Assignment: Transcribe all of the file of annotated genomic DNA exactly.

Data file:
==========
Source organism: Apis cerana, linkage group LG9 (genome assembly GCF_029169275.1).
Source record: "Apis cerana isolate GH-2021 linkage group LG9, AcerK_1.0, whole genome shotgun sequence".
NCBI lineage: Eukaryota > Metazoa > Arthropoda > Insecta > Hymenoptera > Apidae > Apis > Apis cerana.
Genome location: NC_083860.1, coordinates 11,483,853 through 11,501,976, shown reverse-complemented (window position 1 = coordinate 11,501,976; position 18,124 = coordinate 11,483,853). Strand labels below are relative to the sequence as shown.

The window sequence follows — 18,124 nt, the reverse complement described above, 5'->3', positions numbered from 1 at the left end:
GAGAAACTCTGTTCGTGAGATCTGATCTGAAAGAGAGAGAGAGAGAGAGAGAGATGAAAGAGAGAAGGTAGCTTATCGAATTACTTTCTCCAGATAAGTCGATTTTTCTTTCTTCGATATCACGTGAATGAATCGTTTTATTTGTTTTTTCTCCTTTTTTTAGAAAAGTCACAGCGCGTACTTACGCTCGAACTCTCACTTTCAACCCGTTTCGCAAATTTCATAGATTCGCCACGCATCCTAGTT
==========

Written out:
Source organism: Apis cerana, linkage group LG9 (genome assembly GCF_029169275.1).
Source record: "Apis cerana isolate GH-2021 linkage group LG9, AcerK_1.0, whole genome shotgun sequence".
NCBI lineage: Eukaryota > Metazoa > Arthropoda > Insecta > Hymenoptera > Apidae > Apis > Apis cerana.
Genome location: NC_083860.1, coordinates 11,483,853 through 11,501,976, shown reverse-complemented (window position 1 = coordinate 11,501,976; position 18,124 = coordinate 11,483,853). Strand labels below are relative to the sequence as shown.

The window sequence follows — 18,124 nt, the reverse complement described above, 5'->3', positions numbered from 1 at the left end:
GAGAAACTCTGTTCGTGAGATCTGATCTGAAAGAGAGAGAGAGAGAGAGAGAGATGAAAGAGAGAAGGTAGCTTATCGAATTACTTTCTCCAGATAAGTCGATTTTTCTTTCTTCGATATCACGTGAATGAATCGTTTTATTTGTTTTTTCTCCTTTTTTTAGAAAAGTCACAGCGCGTACTTACGCTCGAACTCTCACTTTCAACCCGTTTCGCAAATTTCATAGATTCGCCACGCATCCTAGTT